Yes, Flake! This is something that has been driving me up a wall for years. When on earth did we decide that being a “globalist” or internationalist was such a bad thing? Did we learn nothing from World War 1 or World War 2? Let’s just set this straight. No, the U.N. is not out to take over the world and ruin American lives. No, isolationism is not the best way to solve problems. No, understanding other cultures is not going to undermine your own. No, attempting to make peace through treaties and diplomacy is not a symbol of a country’s weakness. And no, globalization and trade and international relations ARE NOT A ZERO SUM GAME. They’re just not. 

As someone who grew up with the notion that free trade makes everyone richer and better off, the whole “protectionism” vibe that we’ve been seeing with the election of Trump, the potential election of Marie LePen in France, and the whole BrExit fiasco has been super puzzling for me. Who votes to cut off their nose to spite their face? Well, a lot of people apparently.

Free trade is a lift-all-boats phenomenon, and that is precisely what free-market economics is all about. It provides for the most efficient use of capital…It is precisely because we have taken advantage of globalization that we have the standard of living that we have.

In America, it’s even weirder, because, to me, the party that is about hands-off government and laissez-faire economics should be the party that is all about open borders and free trade. IT MAKES EVERYONE RICHER, so why wouldn’t the pro-business party be all for it?

His condescension at the idiot members of the Republican party that seem to be for protectionism, those idiot members who use globalist with a negative connotation perfectly encapsulates how I feel about them. DO YOU NOT LIKE MONEY? WHY WOULD YOU BE FOR TRADE WARS?

On Thinking About What You Say

In politics, it is difficult to win an argument with complexity and facts when the other side offers easy answers and free stuff without worrying about the details. This is largely how Donald Trump vanquished the Republican field in 2016.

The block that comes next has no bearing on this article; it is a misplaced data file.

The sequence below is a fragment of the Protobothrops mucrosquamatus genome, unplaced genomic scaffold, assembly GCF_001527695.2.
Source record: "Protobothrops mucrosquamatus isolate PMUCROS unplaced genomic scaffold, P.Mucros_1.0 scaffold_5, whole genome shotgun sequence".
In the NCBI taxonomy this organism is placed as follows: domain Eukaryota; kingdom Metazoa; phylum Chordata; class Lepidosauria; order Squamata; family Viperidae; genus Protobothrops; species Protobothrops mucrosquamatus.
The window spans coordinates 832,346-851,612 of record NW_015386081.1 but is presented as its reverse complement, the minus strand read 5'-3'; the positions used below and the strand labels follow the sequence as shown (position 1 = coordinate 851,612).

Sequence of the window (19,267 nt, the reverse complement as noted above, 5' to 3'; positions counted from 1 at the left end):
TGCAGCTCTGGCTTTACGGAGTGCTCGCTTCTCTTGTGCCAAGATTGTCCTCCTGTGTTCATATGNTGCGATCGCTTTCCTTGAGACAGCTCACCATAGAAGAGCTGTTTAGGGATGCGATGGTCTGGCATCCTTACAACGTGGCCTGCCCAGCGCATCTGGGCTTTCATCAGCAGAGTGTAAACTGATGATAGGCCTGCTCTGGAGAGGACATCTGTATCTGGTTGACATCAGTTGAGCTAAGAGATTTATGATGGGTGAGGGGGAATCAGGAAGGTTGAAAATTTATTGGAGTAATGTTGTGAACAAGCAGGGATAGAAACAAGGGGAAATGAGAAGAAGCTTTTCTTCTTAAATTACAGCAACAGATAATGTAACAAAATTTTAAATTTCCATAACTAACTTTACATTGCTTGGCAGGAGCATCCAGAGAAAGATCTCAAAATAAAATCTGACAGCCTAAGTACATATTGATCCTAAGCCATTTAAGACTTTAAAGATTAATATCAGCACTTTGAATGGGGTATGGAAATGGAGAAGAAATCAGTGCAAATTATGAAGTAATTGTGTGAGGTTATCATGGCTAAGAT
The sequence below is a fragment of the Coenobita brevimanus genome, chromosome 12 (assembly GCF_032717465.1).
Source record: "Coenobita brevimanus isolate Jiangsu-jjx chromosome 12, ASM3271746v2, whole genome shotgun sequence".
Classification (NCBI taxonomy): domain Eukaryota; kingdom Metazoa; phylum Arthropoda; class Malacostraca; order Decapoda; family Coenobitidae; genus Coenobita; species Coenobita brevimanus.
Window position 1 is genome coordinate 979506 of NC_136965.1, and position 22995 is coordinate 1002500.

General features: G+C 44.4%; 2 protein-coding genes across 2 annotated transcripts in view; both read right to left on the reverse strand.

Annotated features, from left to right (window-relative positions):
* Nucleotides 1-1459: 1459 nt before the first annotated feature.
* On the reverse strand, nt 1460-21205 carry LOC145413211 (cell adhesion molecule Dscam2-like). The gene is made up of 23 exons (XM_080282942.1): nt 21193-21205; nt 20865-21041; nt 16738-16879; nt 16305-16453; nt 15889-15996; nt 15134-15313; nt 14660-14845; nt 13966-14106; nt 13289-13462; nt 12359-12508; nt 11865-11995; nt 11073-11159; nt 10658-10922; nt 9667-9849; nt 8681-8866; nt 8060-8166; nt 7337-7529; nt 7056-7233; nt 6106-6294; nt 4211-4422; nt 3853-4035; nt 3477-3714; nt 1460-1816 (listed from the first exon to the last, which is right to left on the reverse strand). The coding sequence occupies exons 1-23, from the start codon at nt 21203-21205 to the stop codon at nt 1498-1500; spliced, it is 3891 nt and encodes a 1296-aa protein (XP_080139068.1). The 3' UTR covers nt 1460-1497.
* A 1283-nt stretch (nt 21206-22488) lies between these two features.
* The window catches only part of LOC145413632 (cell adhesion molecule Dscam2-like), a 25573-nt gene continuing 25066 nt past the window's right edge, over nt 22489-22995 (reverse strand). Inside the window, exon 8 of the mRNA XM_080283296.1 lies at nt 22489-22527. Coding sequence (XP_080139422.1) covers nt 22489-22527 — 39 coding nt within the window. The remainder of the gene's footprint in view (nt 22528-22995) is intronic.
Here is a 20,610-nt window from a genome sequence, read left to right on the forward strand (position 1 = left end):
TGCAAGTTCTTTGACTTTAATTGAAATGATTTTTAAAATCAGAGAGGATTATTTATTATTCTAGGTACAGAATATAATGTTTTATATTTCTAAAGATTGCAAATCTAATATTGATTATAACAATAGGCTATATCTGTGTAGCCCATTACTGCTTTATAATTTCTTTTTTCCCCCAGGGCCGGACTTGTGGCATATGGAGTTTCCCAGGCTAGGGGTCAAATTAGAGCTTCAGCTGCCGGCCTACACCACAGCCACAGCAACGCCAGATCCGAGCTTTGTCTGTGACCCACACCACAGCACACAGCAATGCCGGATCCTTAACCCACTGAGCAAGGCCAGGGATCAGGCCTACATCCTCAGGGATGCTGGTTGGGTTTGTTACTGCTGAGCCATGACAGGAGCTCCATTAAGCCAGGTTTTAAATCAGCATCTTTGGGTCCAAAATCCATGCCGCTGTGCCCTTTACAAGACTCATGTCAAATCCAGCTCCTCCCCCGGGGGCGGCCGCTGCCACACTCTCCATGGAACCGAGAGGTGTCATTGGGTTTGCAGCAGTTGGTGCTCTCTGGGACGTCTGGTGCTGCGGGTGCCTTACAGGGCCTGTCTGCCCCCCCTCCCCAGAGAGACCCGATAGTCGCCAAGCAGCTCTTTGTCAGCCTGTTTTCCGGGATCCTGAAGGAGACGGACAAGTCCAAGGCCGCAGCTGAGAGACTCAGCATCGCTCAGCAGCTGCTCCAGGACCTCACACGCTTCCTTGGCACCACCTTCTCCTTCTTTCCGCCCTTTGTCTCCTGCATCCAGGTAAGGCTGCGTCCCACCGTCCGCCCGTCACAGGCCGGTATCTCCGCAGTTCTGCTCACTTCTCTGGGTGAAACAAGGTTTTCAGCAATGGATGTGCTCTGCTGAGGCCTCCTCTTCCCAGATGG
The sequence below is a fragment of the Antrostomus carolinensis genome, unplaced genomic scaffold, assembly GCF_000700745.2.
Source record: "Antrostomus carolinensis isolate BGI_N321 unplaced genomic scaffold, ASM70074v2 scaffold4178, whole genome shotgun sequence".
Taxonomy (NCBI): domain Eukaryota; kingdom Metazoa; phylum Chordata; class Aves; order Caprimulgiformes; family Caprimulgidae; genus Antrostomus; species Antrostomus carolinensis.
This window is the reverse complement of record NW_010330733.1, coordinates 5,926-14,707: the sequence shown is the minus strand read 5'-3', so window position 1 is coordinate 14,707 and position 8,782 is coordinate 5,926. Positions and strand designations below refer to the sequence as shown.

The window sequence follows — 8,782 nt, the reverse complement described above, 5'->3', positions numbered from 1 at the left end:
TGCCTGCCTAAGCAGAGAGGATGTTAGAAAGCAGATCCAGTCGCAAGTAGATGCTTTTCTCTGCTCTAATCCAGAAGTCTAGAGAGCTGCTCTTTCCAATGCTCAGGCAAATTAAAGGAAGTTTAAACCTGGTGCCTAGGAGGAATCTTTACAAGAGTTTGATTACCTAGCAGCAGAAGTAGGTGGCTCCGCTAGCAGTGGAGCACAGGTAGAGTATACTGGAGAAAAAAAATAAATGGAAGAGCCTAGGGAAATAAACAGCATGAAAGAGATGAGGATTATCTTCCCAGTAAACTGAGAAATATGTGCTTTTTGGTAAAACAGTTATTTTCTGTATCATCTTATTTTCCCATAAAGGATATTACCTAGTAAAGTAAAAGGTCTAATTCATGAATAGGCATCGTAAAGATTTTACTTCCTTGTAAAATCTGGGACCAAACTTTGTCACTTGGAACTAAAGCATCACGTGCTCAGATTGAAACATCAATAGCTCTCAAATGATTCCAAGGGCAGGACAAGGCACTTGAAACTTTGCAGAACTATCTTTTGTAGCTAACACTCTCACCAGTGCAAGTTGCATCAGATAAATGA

Candidate Trump was giving – and we, the Republican electorate, bought – the late-night infomercial: “Health Care for Everybody! Much Better, at a Fraction of the Cost! Free Border Wall! Super-Colossal Trade Deals! But Wait! There’s More!!”

This doesn’t need much commentary by me. It is just straight up funny, while being OH-SO-TRUE.

Trump promised his electorate the world, and those of us who questioned how the fuck he was going to do things that seemed mutually exclusive like make health care better while simultaneously making it cheaper while simultaneously covering more people were brushed off. And then of course, when push came to shove, came “Nobody knew health care could be so complicated.” Yeah, “nobody.” /s

Exactly. As a Political Science major a little piece of me dies inside any time a politician or layman tries to say that a policy is bad because it is too long or complicated. There really isn’t ever such a thing in politics as an easy solution. In fact, there is a whole branch of political science devoted to something called Wicked Problems: problems that have incomplete or contradictory information, a plethora of people and interest groups involved, a large economic burden, and interconnections with other problems and policy areas. So yeah, the legislation that is the most detailed, comprehensive, thought-out, and analyzed is probably going to be the best legislation to pass. And yeah, we all knew health care (and literally any other policy arena) was going to be complicated. 

On Checking the Powers of the Executive Branch

I was puzzled when the new president’s senior adviser Stephen Miller – who was also credited with a principal role in the development of the travel ban – appeared on national television and announced that “our opponents, the media, and the whole world will soon see as we begin to take further actions, that the powers of the president to protect our country are very substantial and will not be questioned.” Will not by questioned? Really?

Presidential power should be questioned, continually. That’s what our system of government, defined by the separation of powers, is all about. It shouldn’t matter whether the president belongs to my party or to another one.

Besides, I’m from the West. Questioning power is what we do.

Aside from entertaining Jeff Flake’s mic drop there at the end (Woooh! West USA!), I was very happy to see that Senator Flake understands that the legislative branch is there not to serve at the leisure of the President, but to work alongside him/her, and to provide a check on executive power when it is over-reaching.

Contrast that other Republican lawmakers literally saying that our representatives “work for the President” instead of their own constituents.

Once again, a little piece of me dies every time I hear a politician – on either side of the aisle – say they serve the interests of the President. No you don’t. Please, just read the Constitution once. That’s all I ask. And while Flake has voted incredibly frequently for the President’s agenda, and while I disagree with most of it, I believe that *he* believes he is voting in the best interest of those who elected him, not the President. 

The Senate must be the saucer that cools the coffee, as George Washington is said to have told Thomas Jefferson.